Parent Times: The University of Iowa
 
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FALL 1999-00
Volume 43, Number 1

IN THIS ISSUE

Language Courses Open Advantages of Global World

Faith on Campus: Leaving for College, Not Leaving the Fold

New Coaches, Season Ticket Plan: Highlights for Iowa's Teams

Loans, Grants Available for Students Hurt by Farm Economy

Interns and Employers: Try Out a Future Relationship

Career Resources on Campus

For Iowa's Job-Hunting Seniors, the Magic Word is Experience

Measuring the Past

1st Year: A Time of Discovery for Students

Parent Times Briefs

University Calendar


Annie Cooper, left, and Debbie Carolan produce a new poster for Iowa Memorial Union Graphics.

Experience comes in many forms: Internships, full-time summer jobs, part-time jobs during the academic year, occasional freelance work, or producing work that can be sold in the outside world—art work, writing, or design, for example.

It’s students forming entrepreneurial businesses on campus. It’s prospective graduate students who earn their first academic publication as an undergraduate. It’s learning how to organize, promote, or account for a special event by working as a volunteer with a non-profit agency.

Whether it’s paid or unpaid, experience is a great way to build a portfolio of work for a prospective employer to see.

Two students who have taken full advantage of the chance to build experience during their academic careers are Annie Cooper of Des Moines and Debbie Carolan of Fort Atkinson, both seniors in art with a graphic design concentration. Both work for the Iowa Memorial Union Graphics office, which promotes IMU and University events.

Marketing representative Andy Mc Carville works with the desingers as they develop a design on a computer topped by a Viking helmet.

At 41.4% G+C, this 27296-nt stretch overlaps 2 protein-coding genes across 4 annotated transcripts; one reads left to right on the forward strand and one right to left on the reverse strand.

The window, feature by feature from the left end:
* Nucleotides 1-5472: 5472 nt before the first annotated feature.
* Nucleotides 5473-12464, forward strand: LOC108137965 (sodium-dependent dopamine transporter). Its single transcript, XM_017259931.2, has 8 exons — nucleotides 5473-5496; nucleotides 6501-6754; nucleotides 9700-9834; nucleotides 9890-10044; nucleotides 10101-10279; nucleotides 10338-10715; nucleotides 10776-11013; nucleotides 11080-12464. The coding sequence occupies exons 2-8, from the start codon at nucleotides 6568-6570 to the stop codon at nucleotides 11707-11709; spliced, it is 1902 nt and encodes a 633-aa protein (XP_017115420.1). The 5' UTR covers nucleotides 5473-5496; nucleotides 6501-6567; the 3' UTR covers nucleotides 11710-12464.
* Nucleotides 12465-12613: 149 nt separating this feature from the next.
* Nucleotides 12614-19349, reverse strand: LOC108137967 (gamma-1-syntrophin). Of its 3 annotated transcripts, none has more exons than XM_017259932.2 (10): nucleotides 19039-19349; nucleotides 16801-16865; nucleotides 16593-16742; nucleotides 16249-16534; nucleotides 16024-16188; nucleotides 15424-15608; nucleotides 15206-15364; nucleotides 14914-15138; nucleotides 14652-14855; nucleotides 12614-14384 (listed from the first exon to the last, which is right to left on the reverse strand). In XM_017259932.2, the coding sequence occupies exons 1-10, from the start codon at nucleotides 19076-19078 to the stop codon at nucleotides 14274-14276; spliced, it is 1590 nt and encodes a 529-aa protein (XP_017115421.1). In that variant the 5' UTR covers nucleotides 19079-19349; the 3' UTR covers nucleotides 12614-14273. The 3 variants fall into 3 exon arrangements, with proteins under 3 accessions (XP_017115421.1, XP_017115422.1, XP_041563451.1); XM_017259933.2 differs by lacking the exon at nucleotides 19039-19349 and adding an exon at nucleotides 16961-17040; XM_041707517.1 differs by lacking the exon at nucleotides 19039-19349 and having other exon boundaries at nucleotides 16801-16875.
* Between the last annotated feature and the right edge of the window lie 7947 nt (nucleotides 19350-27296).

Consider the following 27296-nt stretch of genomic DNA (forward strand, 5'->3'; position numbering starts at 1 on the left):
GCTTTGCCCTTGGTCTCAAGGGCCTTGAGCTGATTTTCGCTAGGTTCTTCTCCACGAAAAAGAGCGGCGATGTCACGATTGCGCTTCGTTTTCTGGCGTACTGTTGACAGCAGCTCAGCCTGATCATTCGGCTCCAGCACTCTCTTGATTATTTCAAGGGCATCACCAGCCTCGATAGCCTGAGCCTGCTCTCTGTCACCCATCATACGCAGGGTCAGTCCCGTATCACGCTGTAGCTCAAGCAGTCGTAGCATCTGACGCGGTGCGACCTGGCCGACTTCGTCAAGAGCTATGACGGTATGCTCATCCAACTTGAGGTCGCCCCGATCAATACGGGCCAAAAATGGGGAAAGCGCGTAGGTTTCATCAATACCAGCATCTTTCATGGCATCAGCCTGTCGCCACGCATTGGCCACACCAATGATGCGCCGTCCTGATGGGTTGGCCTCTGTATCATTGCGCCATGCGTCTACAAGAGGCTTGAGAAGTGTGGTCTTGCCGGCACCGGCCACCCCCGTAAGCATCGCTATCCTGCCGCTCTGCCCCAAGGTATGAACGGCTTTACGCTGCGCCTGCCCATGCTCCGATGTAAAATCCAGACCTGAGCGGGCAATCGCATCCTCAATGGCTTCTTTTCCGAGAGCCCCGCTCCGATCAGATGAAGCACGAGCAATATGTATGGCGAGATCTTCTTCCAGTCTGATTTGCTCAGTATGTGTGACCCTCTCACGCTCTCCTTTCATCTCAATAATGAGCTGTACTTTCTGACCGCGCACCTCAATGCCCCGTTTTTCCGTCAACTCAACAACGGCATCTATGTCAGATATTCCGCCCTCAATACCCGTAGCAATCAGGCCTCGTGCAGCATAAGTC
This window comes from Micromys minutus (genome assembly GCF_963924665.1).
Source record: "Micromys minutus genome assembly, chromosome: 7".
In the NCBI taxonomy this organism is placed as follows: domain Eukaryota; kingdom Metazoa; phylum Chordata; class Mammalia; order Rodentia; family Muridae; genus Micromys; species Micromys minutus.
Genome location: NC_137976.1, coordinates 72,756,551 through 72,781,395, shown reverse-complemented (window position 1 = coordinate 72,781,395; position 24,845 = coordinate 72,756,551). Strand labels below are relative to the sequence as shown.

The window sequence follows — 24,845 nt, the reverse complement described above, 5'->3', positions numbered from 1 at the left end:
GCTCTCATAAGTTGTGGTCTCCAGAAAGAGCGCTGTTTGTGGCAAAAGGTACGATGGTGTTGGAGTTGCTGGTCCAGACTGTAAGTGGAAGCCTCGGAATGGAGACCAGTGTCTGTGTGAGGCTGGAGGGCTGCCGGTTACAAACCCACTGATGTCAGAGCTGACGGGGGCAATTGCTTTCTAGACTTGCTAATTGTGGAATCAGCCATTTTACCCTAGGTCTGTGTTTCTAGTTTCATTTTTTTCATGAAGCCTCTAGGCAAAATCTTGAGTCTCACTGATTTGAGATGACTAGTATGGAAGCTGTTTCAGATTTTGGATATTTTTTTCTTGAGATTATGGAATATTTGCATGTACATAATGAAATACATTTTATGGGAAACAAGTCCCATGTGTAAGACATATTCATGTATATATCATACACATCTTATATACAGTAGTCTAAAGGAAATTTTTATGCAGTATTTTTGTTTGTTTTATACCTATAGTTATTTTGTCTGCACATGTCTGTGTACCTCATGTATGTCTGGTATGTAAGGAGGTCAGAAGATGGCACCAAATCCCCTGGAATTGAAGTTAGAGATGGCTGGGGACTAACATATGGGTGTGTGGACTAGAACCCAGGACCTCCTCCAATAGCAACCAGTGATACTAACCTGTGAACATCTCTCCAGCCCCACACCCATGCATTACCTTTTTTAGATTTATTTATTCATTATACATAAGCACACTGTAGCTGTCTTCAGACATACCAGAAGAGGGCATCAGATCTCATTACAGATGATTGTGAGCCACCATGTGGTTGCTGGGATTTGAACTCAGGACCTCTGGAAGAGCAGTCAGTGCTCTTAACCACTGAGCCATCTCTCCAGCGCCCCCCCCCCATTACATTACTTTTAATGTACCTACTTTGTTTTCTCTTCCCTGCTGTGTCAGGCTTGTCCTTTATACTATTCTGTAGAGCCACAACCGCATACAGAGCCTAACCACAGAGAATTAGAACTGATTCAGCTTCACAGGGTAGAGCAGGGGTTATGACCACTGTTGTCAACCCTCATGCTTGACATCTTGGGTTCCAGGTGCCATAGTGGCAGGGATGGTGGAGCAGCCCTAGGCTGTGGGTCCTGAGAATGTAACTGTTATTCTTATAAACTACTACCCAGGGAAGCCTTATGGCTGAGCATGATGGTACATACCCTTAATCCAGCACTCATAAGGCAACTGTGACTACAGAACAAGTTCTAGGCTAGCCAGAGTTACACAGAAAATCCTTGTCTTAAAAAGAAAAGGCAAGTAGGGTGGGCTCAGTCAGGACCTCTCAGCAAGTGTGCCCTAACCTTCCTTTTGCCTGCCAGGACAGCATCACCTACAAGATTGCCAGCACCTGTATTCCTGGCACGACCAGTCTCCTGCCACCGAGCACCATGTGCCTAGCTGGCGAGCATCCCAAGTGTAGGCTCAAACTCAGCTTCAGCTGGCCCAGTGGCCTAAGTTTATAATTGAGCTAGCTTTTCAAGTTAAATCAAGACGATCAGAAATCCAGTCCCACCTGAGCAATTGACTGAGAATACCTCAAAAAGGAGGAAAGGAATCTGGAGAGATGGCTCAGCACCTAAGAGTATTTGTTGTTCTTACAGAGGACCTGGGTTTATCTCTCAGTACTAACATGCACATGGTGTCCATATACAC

"We promote areas within the IMU by creating fliers, signs, advertisements, and brochures," Carolan says. "And we get work from campus groups outside the IMU, too," she adds, pointing to a large poster about Weeks of Welcome (WOW), sponsored by Orientation.

"We work with our clients, IMU marketing staff, and Printing Department to create this work," Cooper adds.

Both are beginning to look for jobs after graduation. Since they’ve been working at IMU Graphics since January 1998, they’ve had a chance to do professional work across the broad spectrum of graphic design and decide that they want to find jobs in graphic design firms rather than in advertising agencies.

For both, the IMU Graphics work is part-time during the school year and full-time in the summer. Carolan says they can register the summer experience as an internship, if they wish.

Bret Gothe, design supervisor at IMU Graphics, gives the students evaluations and feedback on their projects and acts as a sounding board for concepts and developing projects.

"This is a learning lab for them, really," he says. "They learn what they need to do and what they will be accountable for when they go out to work. They get a chance to build a portfolio of work and apply what they have learned in their courses to practical work.

"It’s great for me to supervise them, too, because the new things they learn, I learn. That’s a great bonus."

Another bonus for Gothe is that Cooper, Carolan, and other student employees are creatively fresh, willing to take risks, and trusting, he says. "They are just wonderful to work with. Different students have different styles that can be matched to different client needs. They are complementary—some students like more crazy design, some are minimalist. They tend to work together, peer to peer, and that’s the best learning there is."

Gothe says he tries to create a fun environment to support his graphic designers because they have a lot of rush work, constant deadlines, and pressure. "Our computers all wear hats," Gothe says. "Music is important, laughter is important. These students are becoming young adults; they’re students first, then graphic designers. We have to have fun or else we’ll explode."

 

 

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